Cultural assimilation of the Wanniya-laeto with other local populations has been going on for a long time. Some have even adopted a survival strategy that includes taking Sinhala or Tamil names for themselves and their children. ‘Veddas’ are perceived uneducated, ignorant and barbaric. Their cultures have been viewed as being inferior, primitive, irrelevant, something to be eradicated or transformed.

In recent years with increased awareness on the seriousness of climate change and its impacts there has been a growing awareness that scientific knowledge alone is inadequate for solving the climate crisis. The knowledge of local and indigenous peoples is increasingly recognized as an important source of knowledge and adaptation strategies 
The UN predicts that 90 percent of the world’s 6,000-7,000 languages may become extinct within the next 100 years. Indigenous youth around the world face many obstacles to obtain an education, face health problems and are victims of forced assimilation and systemic racism

Talking to Sumanasena, I realized that he spoke with so much pride about who he is and where he came from.  The story of Sumanasena and of the other indigenous young people from around the globe is a continuing story of struggle for identity and a recognition where ‘development’ and ‘civilization’ are defined by money and consumerism.

Monday, December 23, 2013

Don’t Dis Their Ability!

Originally published on the Nation Newspaper

Being politically correct is ardous! We call them ‘disabled’, ‘differently-abled’, ‘special’, ‘handicapped’, ‘physically challenged’ and even ‘handicapable’ ! But what do people with disabilities prefer to be called? This question was thrown at the panellists at ‘Kuppiya’- the 2nd panel discussion hosted by the Rotaract Club of the Faculty of Arts of the University of Colombo.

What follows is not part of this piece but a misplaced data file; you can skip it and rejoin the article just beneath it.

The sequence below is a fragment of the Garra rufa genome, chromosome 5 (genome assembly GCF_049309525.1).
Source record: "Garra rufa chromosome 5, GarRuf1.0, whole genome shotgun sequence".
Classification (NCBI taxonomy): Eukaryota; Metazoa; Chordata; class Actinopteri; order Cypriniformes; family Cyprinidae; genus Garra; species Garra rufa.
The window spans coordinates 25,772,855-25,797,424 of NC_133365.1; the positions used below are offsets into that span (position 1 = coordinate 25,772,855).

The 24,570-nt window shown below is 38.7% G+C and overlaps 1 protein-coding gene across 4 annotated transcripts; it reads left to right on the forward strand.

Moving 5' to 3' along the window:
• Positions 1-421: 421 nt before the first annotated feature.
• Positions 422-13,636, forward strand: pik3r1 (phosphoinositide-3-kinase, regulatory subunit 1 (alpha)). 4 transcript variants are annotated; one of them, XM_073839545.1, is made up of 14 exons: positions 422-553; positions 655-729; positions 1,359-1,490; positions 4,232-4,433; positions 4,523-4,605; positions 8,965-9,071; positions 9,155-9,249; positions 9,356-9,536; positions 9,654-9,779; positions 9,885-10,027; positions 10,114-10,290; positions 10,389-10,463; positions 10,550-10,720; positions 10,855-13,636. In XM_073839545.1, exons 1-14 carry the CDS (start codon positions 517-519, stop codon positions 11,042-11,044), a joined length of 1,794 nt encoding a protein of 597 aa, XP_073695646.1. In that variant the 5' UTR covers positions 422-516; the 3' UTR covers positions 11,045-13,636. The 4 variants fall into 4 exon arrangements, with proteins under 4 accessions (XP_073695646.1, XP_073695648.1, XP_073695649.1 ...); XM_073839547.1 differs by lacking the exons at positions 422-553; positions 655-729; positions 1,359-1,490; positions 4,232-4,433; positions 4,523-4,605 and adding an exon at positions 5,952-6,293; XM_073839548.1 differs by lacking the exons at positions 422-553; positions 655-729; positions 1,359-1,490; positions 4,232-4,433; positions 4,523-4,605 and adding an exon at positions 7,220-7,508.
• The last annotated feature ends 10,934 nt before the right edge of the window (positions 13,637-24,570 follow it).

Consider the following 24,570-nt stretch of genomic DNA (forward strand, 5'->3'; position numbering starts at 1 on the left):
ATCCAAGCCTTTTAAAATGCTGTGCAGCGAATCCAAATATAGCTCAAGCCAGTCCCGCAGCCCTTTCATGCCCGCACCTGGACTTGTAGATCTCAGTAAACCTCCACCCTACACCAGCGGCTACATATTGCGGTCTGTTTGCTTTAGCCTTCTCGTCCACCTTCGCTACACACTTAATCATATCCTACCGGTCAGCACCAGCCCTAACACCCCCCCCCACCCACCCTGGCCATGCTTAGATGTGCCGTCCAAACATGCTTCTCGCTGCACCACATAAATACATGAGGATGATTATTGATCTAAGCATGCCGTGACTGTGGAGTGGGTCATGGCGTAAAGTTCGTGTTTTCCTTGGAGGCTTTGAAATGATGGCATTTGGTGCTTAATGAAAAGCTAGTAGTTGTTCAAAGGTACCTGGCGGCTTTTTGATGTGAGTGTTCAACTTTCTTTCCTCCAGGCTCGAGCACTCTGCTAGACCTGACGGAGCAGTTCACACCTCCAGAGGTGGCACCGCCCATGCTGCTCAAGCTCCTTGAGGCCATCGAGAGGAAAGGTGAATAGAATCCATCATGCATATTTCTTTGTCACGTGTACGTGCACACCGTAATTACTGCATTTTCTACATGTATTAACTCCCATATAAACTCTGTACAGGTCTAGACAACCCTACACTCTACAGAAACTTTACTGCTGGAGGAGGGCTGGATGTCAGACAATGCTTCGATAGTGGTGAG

Kuppiya is a Sinhala slang that exists within the Sri Lankan university vernacular, which, more often than not, is only used (and understood) by university students and the alumni. The word which, in its literal sense translates directly to ‘small bottle’ or a ‘small lamp’, is used to refer to an informal self-help group, where one or several students who are better informed of a certain subject area teach the same to the others in the group free of charge. Earlier this month, on the International Day of Persons with Disabilities, another edition of the Kuppiya was hosted surrounding the theme- ‘the disability label.’

Ishan Jalil was born blind. But today he is a Champion of Rights of Persons with Disabilities. Ishan thinks that the term ‘differently –abled’ is just sugar-coating reality. ‘If you really think about it, aren’t we all differently-abled? He asked the audience. Some of us can sing, others can dance or play cricket- we’re all differently abled! We aren’t any different. The term ‘differently-abled, suggests exactly the opposite- it suggests that we’re different, or alien. People with disabilities are not socially disabled. What is important to understand is that disability is simply a part of human diversity and society should learn to accept us for who we are’.